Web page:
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Lobby as a Regional Bloc, the Caribbean is told

For Release Upon Receipt - Thursday, February 28, 2019

Kiyuti and Billie-2-28-2019.jpgIn a changing geopolitical environment, the Caribbean Community (CARICOM) has again been encouraged to lobby as a regional bloc for greater effectiveness.

This was the advice from Secretary-General of the United Nations Conference on Trade and Development (UNCTAD), Dr. Mukhisa Kituyi, as he delivered a public lecture at The University of the West Indies Cave Hill, on the topic: The Role of UNCTAD in Trade and Development in the Caribbean on Saturday.

Dr. Kituyi said the dramatic shifts occurring internationally – partially as a result of identity politics and the fear of uncontrolled migration – have influenced how countries are fashioning policies.

“The distrust of multilateralism and the declining appetite for inclusive solution-making has been growing before [US President] Donald Trump arrived on the stage. He may have the boldest way of saying it but some of us have the sense that after Trump, America will still be taking baby steps towards multilateralism, particularly on trade. It can do so on other things where it knows its interests are better served by the collective.”

He, therefore, anticipated far more focus on intellectual property rights and intangibles, such as pre-production, logistics management and surveys on consumer satisfaction with products and cell services, rather than merely focussing on manufacturing products.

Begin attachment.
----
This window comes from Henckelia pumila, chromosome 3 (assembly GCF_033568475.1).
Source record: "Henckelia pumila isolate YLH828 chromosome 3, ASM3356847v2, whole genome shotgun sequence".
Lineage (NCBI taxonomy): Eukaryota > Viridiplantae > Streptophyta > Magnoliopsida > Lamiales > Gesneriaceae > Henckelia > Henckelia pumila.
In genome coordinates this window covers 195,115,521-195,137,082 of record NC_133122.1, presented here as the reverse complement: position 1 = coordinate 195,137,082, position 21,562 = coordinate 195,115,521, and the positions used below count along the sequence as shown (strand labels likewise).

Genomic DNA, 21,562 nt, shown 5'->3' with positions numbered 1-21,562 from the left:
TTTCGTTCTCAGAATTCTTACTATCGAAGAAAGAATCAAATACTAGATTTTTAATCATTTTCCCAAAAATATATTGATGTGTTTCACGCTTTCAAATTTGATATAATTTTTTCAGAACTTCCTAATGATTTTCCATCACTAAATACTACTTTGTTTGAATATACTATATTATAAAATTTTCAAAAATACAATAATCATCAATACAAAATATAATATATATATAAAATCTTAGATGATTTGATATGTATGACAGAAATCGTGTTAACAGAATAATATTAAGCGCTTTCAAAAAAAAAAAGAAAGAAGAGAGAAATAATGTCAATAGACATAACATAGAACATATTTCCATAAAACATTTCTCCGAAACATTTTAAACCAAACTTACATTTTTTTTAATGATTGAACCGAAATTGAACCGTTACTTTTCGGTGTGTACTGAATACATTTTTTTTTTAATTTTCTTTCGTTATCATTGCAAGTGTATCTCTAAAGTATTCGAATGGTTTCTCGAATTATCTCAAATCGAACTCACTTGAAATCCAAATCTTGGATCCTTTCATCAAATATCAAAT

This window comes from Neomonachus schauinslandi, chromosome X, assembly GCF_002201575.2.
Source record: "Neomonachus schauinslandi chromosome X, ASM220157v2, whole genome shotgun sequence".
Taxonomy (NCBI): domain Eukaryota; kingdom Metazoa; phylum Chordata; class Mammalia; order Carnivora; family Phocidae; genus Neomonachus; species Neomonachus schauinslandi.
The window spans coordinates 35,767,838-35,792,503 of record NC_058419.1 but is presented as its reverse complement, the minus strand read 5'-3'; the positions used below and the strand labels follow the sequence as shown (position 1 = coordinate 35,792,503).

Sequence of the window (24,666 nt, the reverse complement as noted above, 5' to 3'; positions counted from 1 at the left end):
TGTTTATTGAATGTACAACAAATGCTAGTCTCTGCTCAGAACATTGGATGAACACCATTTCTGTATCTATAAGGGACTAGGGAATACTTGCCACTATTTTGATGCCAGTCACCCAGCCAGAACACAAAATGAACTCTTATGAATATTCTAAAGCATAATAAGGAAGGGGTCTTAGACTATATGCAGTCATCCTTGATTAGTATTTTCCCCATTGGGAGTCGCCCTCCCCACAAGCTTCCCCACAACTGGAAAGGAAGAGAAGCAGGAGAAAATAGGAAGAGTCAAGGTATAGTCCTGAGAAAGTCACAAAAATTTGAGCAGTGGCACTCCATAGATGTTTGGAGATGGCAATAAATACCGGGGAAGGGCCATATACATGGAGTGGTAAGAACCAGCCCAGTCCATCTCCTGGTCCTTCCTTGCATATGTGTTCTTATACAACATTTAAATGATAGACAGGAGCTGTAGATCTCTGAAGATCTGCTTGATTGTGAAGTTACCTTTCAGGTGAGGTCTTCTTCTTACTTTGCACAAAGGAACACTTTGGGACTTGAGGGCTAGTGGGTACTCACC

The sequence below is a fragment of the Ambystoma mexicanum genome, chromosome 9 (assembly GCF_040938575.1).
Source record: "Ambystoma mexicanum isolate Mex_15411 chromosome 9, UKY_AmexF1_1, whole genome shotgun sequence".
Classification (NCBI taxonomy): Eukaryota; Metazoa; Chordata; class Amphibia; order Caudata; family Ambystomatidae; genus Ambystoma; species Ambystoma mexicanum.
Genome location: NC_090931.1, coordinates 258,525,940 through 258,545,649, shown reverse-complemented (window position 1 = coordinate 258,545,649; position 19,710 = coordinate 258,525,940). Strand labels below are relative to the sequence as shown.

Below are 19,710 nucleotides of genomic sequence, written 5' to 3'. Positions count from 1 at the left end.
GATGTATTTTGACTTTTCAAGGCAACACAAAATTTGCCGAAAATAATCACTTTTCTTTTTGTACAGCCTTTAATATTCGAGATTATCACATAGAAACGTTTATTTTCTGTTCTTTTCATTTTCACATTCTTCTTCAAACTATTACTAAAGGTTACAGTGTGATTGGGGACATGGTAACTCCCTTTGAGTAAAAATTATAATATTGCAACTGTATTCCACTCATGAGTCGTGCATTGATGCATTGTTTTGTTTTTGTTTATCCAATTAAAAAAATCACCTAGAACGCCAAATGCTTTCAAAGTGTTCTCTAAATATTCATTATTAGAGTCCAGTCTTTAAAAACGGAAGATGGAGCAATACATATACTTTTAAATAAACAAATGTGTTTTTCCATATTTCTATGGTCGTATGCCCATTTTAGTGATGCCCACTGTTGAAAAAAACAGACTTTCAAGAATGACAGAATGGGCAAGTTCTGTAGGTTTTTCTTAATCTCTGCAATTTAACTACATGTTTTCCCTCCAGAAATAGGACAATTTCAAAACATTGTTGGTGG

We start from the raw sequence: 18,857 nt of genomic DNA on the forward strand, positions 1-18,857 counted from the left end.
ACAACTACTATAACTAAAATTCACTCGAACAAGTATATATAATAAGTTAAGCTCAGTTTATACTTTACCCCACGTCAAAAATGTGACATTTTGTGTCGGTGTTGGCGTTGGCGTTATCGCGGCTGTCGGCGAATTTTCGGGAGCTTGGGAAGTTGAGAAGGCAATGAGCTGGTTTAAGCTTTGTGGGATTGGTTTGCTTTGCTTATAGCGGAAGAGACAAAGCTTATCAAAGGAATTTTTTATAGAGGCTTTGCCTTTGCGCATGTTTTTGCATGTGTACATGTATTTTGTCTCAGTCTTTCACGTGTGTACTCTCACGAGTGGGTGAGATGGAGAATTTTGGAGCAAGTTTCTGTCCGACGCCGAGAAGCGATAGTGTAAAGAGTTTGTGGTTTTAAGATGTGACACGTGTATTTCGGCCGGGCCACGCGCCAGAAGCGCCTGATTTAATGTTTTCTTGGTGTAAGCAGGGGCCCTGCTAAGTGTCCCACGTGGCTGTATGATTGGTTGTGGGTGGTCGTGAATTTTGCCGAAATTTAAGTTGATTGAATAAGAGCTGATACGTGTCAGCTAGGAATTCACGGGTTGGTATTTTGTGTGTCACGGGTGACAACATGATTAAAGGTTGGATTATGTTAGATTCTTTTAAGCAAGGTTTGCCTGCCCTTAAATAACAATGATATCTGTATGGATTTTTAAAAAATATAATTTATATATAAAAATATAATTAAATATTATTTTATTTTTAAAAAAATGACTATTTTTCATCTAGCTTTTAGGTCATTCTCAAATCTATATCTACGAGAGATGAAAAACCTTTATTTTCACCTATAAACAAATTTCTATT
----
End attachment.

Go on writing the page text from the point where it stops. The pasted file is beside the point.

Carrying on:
Stating that this requires a new way of thinking, the Secretary-General noted that the main players are also moving away increasingly from the World Trade Organisation (WTO), and towards bilateral and plurilateral negotiations.

“There’s no way to resolve all components the WTO needs to reform unless there is sufficient will,” Kituyi added. “We are too small to negotiate market access as individual entities. The Europeans are even having a declining appetite for the African, Caribbean and Pacific (ACP) countries. I think there will be deliberate efforts to separate regions… [and] … some key players [may] want to retire the whole notion of ACP.”

The UNCTAD representative said too that rapid growth in the area of technology cannot be wished away, and recommended that states adjust their thinking.

“In spite of the challenges and the critical importance of our traditional economies, we must quickly look at how we can bridge the gap . . . on the digital front of innovation,” he said.

“If the Caribbean is talking about regional integration, you cannot avoid the milieu of negotiations on cross-border digital trade, [such as the creation of] a common payment platform for electronic transactions across borders.”

PHOTO CAPTION: Dame Billie Miller,Ambassador at Large and Plenipotentiary chats withDr. Mukhisa Kituyi after the lecture










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